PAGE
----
‘I was born in the US but, weirdly, I’ve hardly seen anything of the US. At the risk of stating the teeth-bleeding obvious, America is a big country so you can’t just jump in your car and check out California, especially if you live in New York. Instead, my childhood holidays were spent visiting the same places over and over again as we rode the merry-go-round of visits to relatives: one grandmother and grandfather in Miami, another grandmother in Ohio, cousins in Washington DC and Seattle. Those cities I came to know very well. I also got to know, a little, Aspen, where my parents occasionally took me skiing, and Maine, where I went to summer camp. But that, I’m ashamed to say, is pretty much where my knowledge of America ended. It wasn’t until I started working for a (British) newspaper that I even went to Los Angeles, at the age of 27, when I was sent there to interview a celebrity.
So it is with some embarrassment that I admit that I didn’t visit Chicago until I was 30. This is weird for two reasons. First, Chicago is a major city by anyone’s reckoning, certainly up there with New York and Miami. Second, and definitely more importantly to me, so many of my favourite movies were set in or around Chicago, so you’d think I’d have motivated myself to visit it sooner. John Hughes’ teen films, which I remain completely obsessed with at the age of 37, are all set around Chicago as Hughes himself spent his teenage years in a suburb of the city. So it was with no little excitement, and a certain amount of amazement with myself, that I finally arrived in the city as I was just stepping into my fourth decade.
It so happened that my trip coincided with the end of the 2008 US election, in which a young and little known former community organizer from Chicago called Barack Obama was running. Well, I say “it so happened”, but that was actually the reason I was there in the first place as I thought it might be fun to write about the city for the newspaper that pays my wages on the night of the election results. But by the time I arrived I was absolutely convinced that Obama would lose and everything would be depressing (there are many reasons I am not a political forecaster. Or a psychic.) So I told my travelling companion that there was NO WAY I was going to Grant Park that night, where Obama would give either his victory or concession speech that night. Instead, I wanted to go hide out in the Art Institute of Chicago.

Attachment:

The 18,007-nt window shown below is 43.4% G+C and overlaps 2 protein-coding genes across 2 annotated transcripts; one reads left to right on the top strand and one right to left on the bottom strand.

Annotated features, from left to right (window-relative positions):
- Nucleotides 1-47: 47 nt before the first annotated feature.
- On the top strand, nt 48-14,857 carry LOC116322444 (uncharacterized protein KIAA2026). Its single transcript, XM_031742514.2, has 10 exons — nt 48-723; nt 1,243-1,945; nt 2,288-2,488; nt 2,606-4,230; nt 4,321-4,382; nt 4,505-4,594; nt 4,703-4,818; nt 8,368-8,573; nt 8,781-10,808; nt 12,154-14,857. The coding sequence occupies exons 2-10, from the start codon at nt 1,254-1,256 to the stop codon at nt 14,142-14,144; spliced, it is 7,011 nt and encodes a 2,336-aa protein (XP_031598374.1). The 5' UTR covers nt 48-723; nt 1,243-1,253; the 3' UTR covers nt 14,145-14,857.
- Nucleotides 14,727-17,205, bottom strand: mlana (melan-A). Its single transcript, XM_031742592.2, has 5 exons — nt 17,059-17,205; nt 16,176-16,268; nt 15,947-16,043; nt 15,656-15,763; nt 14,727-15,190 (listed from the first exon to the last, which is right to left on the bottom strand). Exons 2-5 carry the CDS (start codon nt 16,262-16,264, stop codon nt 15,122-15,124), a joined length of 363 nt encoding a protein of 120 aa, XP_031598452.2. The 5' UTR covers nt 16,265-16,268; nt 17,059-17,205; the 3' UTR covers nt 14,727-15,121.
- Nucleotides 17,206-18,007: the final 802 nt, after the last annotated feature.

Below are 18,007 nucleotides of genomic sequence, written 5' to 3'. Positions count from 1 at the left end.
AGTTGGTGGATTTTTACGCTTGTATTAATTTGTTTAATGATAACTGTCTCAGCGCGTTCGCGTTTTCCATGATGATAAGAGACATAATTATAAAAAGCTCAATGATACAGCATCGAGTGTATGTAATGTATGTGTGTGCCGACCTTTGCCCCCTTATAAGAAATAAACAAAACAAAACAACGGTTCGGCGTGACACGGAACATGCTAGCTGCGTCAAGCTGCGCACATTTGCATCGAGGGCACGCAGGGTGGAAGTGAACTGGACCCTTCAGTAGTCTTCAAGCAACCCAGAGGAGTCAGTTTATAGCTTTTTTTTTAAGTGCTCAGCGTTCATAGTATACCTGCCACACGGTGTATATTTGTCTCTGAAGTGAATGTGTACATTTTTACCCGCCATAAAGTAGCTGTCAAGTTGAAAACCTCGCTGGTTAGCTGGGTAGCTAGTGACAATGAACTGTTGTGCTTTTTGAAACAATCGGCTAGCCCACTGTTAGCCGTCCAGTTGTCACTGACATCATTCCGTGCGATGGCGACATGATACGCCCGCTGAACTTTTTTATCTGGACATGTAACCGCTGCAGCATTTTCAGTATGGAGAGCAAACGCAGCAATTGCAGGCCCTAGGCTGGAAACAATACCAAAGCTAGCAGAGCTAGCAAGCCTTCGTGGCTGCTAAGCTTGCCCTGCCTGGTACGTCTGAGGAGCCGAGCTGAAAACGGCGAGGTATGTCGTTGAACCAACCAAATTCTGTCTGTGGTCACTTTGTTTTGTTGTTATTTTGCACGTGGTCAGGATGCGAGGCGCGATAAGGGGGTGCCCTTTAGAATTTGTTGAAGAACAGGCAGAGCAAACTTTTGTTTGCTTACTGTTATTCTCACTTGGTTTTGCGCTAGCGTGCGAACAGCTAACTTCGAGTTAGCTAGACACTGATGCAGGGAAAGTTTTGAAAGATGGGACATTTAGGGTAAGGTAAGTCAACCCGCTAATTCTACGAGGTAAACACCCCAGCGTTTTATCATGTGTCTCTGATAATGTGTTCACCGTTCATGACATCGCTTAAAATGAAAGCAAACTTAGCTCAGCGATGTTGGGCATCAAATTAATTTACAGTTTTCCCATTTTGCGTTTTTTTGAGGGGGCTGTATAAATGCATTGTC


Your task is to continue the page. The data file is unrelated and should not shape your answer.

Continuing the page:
As all Hughes fans will know, Art Institute of Chicago is the setting for the greatest Hughes scene from the greatest Hughes movie, Ferris Bueller’s Day Off. In that film, Ferris takes his girlfriend, Sloane, and best friend, Cameron, to the museum and this prompts the beautiful musical montage featuring the three kids looking at some of the finest art in the world while the Dream Academy play an instrumental version of The Smiths’ ‘Please Please Please Please, Let Me Get What I Want’ on the soundtrack. I love this scene so much and, to my Hughes-loving mind, it is a piece of art on a par with anything in the gallery. Hughes himself called the scene “very self-indulgent” and admitted that, like so much of his teen films, it had its roots in autobiography, as he used the museum as “a sanctuary” during his own teenage years. At that moment, with the prospect of a John McCain-Sarah Palin presidency staring my in the face, I felt in need of a sanctuary.
However, my travelling companion pointed out that (a) the museum would probably be closed at night so (b) we could go to the gallery during the day and then Grant Park at night. So that’s exactly what we did. I ran around the museum, ticking off the paintings that feature in the film (I was especially excited to spot Mary Cassatt’s The Child’s Bath, although a little gutted that the stained glass gallery, where Ferris and Sloane snog in the film, was temporarily closed.) It was absolutely thrilling. What, for the art? Oh sure, that was fine. But the main thing was that I’d come as close as I could to stepping inside one of the greatest films ever made.
And – oh yeah – I went to Grant Park that night to watch Barack Obama concede the presidency to John McCain. Well, you all know how that ended.’
Life Moves Pretty Fast by Hadley Freeman is out now!
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